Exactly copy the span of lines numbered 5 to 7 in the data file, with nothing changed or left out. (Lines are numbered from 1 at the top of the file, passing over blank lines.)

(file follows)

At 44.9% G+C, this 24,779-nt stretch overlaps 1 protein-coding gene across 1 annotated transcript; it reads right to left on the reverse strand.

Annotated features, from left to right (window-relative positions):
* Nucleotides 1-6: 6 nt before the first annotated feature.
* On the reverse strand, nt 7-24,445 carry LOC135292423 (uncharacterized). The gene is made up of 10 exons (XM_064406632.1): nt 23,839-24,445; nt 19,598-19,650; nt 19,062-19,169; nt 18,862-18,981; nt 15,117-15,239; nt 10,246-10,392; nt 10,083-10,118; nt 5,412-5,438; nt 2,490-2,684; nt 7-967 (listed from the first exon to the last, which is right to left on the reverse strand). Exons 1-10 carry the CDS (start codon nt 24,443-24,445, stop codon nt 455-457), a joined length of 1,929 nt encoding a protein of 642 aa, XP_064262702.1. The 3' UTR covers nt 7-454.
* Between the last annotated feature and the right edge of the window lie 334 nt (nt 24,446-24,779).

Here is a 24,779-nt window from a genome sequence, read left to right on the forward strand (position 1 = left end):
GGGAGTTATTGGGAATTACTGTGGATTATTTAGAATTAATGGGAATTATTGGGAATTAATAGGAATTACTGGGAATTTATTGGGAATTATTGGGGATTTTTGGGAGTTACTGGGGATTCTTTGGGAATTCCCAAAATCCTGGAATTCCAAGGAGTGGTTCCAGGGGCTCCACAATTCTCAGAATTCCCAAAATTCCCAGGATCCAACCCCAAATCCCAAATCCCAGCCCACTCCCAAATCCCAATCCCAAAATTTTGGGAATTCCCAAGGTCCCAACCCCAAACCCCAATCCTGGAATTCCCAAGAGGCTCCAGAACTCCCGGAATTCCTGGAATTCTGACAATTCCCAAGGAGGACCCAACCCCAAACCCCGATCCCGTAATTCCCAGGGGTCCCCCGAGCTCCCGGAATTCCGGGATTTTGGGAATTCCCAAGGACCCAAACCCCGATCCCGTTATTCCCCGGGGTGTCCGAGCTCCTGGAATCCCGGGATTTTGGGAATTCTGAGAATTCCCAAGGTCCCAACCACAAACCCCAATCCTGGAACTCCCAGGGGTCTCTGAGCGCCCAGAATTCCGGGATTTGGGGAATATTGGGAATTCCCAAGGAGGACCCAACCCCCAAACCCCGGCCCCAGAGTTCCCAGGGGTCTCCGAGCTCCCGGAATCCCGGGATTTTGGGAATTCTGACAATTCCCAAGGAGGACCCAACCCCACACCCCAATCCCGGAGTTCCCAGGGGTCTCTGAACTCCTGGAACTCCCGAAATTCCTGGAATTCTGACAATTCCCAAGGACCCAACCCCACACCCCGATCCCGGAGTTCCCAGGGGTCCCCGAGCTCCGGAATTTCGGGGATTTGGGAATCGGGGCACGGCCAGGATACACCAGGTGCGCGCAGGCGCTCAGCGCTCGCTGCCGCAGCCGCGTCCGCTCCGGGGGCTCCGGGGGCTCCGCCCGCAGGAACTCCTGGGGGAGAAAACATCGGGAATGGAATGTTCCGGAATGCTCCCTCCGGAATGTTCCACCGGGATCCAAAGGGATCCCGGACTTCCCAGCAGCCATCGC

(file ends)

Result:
* Between the last annotated feature and the right edge of the window lie 334 nt (nt 24,446-24,779).

Here is a 24,779-nt window from a genome sequence, read left to right on the forward strand (position 1 = left end):
GGGAGTTATTGGGAATTACTGTGGATTATTTAGAATTAATGGGAATTATTGGGAATTAATAGGAATTACTGGGAATTTATTGGGAATTATTGGGGATTTTTGGGAGTTACTGGGGATTCTTTGGGAATTCCCAAAATCCTGGAATTCCAAGGAGTGGTTCCAGGGGCTCCACAATTCTCAGAATTCCCAAAATTCCCAGGATCCAACCCCAAATCCCAAATCCCAGCCCACTCCCAAATCCCAATCCCAAAATTTTGGGAATTCCCAAGGTCCCAACCCCAAACCCCAATCCTGGAATTCCCAAGAGGCTCCAGAACTCCCGGAATTCCTGGAATTCTGACAATTCCCAAGGAGGACCCAACCCCAAACCCCGATCCCGTAATTCCCAGGGGTCCCCCGAGCTCCCGGAATTCCGGGATTTTGGGAATTCCCAAGGACCCAAACCCCGATCCCGTTATTCCCCGGGGTGTCCGAGCTCCTGGAATCCCGGGATTTTGGGAATTCTGAGAATTCCCAAGGTCCCAACCACAAACCCCAATCCTGGAACTCCCAGGGGTCTCTGAGCGCCCAGAATTCCGGGATTTGGGGAATATTGGGAATTCCCAAGGAGGACCCAACCCCCAAACCCCGGCCCCAGAGTTCCCAGGGGTCTCCGAGCTCCCGGAATCCCGGGATTTTGGGAATTCTGACAATTCCCAAGGAGGACCCAACCCCACACCCCAATCCCGGAGTTCCCAGGGGTCTCTGAACTCCTGGAACTCCCGAAATTCCTGGAATTCTGACAATTCCCAAGGACCCAACCCCACACCCCGATCCCGGAGTTCCCAGGGGTCCCCGAGCTCCGGAATTTCGGGGATTTGGGAATCGGGGCACGGCCAGGATACACCAGGTGCGCGCAGGCGCTCAGCGCTCGCTGCCGCAGCCGCGTCCGCTCCGGGGGCTCCGGGGGCTCCGCCCGCAGGAACTCCTGGGGGAGAAAACATCGGGAATGGAATGTTCCGGAATGCTCCCTCCGGAATGTTCCACCGGGATCCAAAGGGATCCCGGACTTCCCAGCAGCCATCGC